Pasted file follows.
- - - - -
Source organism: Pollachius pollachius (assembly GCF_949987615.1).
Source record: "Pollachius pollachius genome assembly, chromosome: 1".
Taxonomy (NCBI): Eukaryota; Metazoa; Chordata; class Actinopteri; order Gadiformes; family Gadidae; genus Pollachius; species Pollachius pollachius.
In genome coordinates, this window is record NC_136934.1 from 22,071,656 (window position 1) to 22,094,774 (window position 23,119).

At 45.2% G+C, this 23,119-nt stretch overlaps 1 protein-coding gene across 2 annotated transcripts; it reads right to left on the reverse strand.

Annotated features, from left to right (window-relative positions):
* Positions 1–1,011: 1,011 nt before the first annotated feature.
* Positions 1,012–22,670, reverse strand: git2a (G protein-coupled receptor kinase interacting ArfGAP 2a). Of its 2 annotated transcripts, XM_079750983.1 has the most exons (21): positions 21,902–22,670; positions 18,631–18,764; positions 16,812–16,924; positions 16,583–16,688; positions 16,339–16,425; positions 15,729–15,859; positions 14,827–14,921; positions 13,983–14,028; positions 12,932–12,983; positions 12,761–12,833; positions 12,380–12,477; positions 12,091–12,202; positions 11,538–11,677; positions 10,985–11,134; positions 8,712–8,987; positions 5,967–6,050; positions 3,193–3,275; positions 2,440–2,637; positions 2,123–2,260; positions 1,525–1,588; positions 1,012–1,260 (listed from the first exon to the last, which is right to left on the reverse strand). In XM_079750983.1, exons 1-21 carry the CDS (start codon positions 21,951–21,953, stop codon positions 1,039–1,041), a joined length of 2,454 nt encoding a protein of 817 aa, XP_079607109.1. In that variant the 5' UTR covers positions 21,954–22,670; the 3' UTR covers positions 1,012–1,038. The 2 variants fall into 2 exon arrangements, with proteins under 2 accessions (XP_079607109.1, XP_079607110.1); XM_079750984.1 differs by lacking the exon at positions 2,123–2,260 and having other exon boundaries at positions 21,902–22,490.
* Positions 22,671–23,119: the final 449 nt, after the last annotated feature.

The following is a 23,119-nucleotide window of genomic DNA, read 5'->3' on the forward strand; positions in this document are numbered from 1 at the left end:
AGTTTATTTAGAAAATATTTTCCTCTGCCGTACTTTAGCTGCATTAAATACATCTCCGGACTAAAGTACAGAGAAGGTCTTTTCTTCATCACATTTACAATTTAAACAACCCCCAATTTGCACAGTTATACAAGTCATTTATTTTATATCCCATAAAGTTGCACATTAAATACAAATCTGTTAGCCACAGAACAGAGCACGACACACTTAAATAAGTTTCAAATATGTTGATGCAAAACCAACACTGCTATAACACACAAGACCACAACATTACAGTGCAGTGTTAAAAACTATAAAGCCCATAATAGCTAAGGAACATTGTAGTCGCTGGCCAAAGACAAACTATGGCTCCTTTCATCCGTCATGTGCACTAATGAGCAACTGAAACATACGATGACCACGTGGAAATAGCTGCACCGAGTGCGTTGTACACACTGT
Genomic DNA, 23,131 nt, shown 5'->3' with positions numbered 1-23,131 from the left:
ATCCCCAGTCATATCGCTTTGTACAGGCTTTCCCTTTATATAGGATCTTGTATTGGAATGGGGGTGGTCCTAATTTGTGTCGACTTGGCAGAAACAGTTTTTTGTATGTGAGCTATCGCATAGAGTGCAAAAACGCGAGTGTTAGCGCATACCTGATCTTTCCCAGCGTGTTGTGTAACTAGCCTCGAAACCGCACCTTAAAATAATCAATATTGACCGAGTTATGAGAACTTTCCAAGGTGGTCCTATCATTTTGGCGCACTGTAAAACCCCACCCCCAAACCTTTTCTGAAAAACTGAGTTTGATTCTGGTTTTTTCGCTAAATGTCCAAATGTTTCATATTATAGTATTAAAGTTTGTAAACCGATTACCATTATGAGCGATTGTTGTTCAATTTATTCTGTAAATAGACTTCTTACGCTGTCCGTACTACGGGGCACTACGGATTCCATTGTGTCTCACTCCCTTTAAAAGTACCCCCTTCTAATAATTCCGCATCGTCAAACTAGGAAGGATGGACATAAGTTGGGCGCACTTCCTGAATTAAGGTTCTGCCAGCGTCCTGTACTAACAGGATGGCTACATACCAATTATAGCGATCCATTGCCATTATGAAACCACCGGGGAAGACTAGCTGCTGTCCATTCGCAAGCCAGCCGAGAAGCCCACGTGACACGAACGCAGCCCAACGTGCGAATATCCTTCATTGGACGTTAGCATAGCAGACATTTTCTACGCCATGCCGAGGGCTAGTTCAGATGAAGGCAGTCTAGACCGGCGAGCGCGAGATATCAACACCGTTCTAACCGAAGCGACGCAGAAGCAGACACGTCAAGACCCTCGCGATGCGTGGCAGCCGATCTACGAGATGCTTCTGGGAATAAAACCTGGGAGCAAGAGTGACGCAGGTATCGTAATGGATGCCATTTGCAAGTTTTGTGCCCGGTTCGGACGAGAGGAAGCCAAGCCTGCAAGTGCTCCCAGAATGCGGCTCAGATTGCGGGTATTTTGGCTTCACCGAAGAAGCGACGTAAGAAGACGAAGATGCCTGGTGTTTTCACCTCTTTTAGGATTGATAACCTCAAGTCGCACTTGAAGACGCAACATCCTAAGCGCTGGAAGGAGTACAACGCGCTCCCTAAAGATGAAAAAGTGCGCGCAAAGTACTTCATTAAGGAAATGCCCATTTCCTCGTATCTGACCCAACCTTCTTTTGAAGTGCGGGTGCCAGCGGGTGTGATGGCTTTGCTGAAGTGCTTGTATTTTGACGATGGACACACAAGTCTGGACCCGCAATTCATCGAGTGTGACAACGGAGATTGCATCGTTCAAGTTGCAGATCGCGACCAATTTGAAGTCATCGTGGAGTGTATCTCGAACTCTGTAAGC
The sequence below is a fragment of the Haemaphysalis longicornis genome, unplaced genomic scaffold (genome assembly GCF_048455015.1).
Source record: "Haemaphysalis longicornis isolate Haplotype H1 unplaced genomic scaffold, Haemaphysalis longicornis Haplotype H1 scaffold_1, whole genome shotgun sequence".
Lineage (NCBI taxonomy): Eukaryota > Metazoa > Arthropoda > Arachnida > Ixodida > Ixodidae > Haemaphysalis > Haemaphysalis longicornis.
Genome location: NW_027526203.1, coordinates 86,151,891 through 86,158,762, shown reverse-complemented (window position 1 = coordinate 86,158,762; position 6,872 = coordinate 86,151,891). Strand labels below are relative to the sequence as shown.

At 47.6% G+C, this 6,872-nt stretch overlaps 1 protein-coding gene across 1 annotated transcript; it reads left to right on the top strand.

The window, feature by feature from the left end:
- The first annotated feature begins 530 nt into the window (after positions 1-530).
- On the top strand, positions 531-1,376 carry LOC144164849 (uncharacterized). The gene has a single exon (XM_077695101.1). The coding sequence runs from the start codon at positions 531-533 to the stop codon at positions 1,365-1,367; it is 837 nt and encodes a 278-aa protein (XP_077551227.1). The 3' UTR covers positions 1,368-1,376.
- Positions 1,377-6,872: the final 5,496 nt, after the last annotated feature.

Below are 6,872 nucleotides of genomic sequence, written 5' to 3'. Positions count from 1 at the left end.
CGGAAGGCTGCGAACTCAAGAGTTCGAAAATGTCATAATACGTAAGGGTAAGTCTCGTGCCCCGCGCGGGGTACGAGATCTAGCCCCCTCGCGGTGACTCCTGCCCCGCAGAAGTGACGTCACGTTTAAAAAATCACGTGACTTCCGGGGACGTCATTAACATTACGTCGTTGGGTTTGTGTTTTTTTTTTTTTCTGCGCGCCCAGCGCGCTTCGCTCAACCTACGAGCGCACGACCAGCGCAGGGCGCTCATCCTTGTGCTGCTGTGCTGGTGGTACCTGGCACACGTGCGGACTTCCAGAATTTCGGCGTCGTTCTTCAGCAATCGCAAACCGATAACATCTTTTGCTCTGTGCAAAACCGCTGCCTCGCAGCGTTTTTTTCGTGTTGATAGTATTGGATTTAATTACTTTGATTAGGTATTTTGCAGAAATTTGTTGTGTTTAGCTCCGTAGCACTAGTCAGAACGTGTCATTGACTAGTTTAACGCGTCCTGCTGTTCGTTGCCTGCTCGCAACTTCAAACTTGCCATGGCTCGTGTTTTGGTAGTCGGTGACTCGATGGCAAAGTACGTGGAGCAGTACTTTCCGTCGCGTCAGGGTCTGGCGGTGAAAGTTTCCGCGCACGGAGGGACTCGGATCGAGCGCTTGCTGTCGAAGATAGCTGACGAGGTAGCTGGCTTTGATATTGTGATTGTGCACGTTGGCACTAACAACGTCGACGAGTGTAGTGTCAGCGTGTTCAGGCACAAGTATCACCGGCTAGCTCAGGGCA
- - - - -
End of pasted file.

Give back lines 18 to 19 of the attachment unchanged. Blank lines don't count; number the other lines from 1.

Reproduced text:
At 47.6% G+C, this 6,872-nt stretch overlaps 1 protein-coding gene across 1 annotated transcript; it reads left to right on the top strand.

The window, feature by feature from the left end: